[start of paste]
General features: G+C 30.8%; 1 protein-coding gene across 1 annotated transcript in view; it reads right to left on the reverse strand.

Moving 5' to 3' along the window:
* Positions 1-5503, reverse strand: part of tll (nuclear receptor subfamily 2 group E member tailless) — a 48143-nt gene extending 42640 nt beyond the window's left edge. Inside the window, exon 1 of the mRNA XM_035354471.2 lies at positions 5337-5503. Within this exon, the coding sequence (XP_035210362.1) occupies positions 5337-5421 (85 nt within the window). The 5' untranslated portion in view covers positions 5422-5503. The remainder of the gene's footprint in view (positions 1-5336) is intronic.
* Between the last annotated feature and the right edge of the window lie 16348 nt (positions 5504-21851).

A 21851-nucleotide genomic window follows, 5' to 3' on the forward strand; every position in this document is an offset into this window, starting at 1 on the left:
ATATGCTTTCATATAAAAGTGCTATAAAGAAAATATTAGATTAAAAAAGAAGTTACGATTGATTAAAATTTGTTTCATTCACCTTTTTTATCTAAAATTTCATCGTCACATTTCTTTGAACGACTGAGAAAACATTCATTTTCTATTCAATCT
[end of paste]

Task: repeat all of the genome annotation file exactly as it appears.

General features: G+C 30.8%; 1 protein-coding gene across 1 annotated transcript in view; it reads right to left on the reverse strand.

Moving 5' to 3' along the window:
* Positions 1-5503, reverse strand: part of tll (nuclear receptor subfamily 2 group E member tailless) — a 48143-nt gene extending 42640 nt beyond the window's left edge. Inside the window, exon 1 of the mRNA XM_035354471.2 lies at positions 5337-5503. Within this exon, the coding sequence (XP_035210362.1) occupies positions 5337-5421 (85 nt within the window). The 5' untranslated portion in view covers positions 5422-5503. The remainder of the gene's footprint in view (positions 1-5336) is intronic.
* Between the last annotated feature and the right edge of the window lie 16348 nt (positions 5504-21851).

A 21851-nucleotide genomic window follows, 5' to 3' on the forward strand; every position in this document is an offset into this window, starting at 1 on the left:
ATATGCTTTCATATAAAAGTGCTATAAAGAAAATATTAGATTAAAAAAGAAGTTACGATTGATTAAAATTTGTTTCATTCACCTTTTTTATCTAAAATTTCATCGTCACATTTCTTTGAACGACTGAGAAAACATTCATTTTCTATTCAATCT